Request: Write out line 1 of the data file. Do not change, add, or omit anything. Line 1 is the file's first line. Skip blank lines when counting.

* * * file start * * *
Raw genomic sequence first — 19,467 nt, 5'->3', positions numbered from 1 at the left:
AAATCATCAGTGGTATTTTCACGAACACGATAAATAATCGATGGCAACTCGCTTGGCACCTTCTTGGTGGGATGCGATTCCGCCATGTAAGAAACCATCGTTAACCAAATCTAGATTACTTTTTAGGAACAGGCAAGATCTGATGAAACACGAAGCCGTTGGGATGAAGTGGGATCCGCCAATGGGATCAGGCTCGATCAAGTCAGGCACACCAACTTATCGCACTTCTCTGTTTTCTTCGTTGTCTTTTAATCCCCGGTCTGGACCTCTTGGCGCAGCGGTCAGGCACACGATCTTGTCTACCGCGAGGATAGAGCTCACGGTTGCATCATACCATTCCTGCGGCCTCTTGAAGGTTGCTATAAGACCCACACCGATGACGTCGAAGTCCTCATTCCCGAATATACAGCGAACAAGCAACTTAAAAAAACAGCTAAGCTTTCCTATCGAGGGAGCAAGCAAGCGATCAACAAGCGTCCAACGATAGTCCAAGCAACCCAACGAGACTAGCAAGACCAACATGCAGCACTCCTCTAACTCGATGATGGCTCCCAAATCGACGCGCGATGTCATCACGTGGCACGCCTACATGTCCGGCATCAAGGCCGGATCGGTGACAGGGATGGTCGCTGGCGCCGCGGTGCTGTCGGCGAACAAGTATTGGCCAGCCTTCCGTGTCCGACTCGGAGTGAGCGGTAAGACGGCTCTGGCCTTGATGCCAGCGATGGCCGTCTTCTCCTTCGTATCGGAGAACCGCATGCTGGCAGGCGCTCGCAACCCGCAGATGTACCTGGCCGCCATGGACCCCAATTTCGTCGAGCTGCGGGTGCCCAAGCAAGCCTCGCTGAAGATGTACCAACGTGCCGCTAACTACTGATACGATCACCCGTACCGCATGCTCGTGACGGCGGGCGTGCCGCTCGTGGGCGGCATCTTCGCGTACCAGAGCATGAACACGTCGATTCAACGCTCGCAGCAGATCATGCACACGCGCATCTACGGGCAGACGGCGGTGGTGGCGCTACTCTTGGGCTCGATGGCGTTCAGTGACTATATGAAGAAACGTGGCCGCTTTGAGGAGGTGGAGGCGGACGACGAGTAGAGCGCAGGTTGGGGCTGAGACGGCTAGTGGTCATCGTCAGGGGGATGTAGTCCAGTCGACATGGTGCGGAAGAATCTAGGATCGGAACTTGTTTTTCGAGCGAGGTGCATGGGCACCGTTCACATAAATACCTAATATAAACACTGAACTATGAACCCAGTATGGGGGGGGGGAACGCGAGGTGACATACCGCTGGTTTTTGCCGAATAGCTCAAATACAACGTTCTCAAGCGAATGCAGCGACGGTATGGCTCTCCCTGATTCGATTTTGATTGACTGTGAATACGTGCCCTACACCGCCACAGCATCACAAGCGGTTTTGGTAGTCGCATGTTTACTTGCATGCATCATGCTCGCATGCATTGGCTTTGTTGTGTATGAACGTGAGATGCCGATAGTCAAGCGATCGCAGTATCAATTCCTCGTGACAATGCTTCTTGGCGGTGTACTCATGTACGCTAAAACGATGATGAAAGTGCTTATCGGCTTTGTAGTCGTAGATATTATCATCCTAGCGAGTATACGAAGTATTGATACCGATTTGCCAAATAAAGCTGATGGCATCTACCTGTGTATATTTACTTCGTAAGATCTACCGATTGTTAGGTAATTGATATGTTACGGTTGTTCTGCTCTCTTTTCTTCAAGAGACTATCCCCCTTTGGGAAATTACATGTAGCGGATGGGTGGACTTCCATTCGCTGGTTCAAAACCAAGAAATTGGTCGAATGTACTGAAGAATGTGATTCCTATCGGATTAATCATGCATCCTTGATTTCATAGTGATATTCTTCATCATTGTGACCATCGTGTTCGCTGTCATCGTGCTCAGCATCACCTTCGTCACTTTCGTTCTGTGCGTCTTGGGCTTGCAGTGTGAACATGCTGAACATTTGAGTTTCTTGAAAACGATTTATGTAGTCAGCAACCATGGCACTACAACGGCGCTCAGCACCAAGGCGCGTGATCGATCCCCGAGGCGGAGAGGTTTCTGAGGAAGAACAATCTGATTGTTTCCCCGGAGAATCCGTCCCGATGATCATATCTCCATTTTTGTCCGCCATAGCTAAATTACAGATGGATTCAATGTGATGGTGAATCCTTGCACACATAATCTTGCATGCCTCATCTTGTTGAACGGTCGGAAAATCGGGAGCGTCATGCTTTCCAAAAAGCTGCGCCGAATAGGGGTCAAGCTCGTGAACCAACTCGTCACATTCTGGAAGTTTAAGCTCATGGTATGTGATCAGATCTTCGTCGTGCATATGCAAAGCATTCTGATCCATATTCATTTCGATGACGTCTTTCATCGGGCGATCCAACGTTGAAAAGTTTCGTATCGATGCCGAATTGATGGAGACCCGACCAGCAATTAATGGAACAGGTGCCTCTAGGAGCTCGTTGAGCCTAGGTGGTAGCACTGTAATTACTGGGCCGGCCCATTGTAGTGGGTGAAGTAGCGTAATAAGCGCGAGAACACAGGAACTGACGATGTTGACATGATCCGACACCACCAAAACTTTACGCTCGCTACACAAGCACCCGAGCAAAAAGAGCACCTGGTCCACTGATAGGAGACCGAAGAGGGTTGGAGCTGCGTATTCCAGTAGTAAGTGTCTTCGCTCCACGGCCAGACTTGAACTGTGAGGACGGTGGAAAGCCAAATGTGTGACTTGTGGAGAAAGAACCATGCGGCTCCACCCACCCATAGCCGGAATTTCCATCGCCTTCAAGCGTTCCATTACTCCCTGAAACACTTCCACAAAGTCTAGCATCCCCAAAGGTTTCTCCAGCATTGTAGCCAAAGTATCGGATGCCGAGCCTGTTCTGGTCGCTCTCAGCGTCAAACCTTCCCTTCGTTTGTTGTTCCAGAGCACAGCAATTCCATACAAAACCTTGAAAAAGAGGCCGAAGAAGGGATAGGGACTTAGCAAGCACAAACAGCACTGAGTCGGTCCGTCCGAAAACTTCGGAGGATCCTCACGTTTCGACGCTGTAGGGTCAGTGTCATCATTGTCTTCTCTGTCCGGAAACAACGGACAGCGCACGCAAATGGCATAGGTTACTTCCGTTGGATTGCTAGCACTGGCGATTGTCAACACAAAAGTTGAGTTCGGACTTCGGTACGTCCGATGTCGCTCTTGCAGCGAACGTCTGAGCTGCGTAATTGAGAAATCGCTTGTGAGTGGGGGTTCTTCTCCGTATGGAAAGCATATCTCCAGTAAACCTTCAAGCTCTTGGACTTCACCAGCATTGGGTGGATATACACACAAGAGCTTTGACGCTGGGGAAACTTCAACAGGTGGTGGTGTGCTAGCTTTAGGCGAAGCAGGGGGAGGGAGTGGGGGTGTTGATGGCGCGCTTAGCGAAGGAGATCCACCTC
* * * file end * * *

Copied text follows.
Raw genomic sequence first — 19,467 nt, 5'->3', positions numbered from 1 at the left: